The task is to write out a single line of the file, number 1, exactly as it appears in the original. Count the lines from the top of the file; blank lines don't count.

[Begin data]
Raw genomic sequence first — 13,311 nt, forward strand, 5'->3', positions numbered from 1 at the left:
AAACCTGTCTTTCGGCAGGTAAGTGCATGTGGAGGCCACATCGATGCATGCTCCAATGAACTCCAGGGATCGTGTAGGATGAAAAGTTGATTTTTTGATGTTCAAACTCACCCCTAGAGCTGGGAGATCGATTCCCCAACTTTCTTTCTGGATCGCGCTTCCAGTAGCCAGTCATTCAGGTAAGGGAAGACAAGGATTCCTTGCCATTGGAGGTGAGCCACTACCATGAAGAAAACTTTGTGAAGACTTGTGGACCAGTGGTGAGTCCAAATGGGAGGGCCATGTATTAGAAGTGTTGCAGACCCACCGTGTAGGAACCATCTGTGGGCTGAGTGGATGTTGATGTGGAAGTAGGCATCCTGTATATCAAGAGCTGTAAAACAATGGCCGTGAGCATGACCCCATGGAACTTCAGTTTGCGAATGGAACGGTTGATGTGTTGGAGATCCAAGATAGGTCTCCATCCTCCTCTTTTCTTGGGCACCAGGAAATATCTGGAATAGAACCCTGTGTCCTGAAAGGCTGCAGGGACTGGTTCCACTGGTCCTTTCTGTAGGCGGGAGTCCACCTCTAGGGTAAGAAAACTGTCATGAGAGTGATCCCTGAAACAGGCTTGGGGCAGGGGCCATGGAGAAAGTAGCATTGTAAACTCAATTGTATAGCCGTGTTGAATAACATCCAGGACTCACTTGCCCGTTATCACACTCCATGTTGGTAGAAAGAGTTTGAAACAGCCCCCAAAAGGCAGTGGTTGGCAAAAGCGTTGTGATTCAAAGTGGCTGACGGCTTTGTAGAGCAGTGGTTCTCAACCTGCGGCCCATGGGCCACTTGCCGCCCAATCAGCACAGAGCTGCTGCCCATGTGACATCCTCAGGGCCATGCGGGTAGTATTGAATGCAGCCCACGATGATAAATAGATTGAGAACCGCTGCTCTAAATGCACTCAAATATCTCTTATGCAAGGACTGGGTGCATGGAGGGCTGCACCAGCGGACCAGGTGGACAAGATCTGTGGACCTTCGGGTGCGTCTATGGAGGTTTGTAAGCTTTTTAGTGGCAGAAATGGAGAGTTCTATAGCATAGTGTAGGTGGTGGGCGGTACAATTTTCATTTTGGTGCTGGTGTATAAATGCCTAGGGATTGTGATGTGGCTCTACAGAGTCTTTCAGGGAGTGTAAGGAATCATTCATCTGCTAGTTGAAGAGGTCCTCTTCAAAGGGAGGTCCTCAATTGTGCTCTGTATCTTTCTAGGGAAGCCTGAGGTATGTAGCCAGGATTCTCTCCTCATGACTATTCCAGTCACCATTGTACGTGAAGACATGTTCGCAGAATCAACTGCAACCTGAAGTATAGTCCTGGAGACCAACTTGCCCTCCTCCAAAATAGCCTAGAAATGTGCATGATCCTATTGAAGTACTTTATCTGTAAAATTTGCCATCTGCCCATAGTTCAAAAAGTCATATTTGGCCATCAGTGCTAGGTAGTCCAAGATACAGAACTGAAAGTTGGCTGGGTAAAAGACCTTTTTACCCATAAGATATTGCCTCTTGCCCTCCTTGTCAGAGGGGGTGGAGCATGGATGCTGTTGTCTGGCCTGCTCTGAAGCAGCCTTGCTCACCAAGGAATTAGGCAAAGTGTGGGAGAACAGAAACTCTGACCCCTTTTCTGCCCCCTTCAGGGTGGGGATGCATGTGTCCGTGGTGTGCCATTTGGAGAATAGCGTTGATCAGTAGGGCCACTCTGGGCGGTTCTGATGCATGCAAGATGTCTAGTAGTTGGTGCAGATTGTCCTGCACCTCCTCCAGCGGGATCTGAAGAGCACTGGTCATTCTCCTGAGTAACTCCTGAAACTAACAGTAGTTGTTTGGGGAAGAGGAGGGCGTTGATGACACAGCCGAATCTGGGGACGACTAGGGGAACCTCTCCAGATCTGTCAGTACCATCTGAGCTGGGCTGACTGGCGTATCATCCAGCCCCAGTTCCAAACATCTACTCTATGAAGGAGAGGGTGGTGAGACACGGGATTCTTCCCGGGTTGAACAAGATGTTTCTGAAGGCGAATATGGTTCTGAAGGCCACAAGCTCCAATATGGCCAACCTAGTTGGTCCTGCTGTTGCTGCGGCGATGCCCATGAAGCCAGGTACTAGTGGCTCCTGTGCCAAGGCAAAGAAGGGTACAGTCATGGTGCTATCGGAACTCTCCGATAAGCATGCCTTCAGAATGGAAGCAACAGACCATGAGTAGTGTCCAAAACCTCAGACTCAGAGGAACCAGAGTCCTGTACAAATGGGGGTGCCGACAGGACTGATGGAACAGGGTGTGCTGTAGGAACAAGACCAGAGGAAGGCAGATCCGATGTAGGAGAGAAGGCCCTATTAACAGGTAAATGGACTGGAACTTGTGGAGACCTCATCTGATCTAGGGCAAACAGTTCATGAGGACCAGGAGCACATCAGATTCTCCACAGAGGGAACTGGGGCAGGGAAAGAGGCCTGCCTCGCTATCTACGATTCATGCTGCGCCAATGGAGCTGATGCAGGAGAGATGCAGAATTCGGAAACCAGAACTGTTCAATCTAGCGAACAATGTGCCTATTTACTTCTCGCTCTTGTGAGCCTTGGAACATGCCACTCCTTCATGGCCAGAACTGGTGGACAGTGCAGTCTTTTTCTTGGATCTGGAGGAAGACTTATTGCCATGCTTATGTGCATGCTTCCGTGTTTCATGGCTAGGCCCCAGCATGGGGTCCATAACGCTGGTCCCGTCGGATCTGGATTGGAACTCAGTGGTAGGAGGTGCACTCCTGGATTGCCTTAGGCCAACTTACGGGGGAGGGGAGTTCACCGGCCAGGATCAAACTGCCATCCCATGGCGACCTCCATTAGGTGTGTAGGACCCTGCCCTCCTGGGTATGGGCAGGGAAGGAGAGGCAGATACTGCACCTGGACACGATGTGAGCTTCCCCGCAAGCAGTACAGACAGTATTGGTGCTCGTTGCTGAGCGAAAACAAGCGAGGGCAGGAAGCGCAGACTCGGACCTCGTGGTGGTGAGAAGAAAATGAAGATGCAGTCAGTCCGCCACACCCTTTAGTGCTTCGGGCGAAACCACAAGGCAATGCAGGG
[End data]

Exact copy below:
Raw genomic sequence first — 13,311 nt, forward strand, 5'->3', positions numbered from 1 at the left: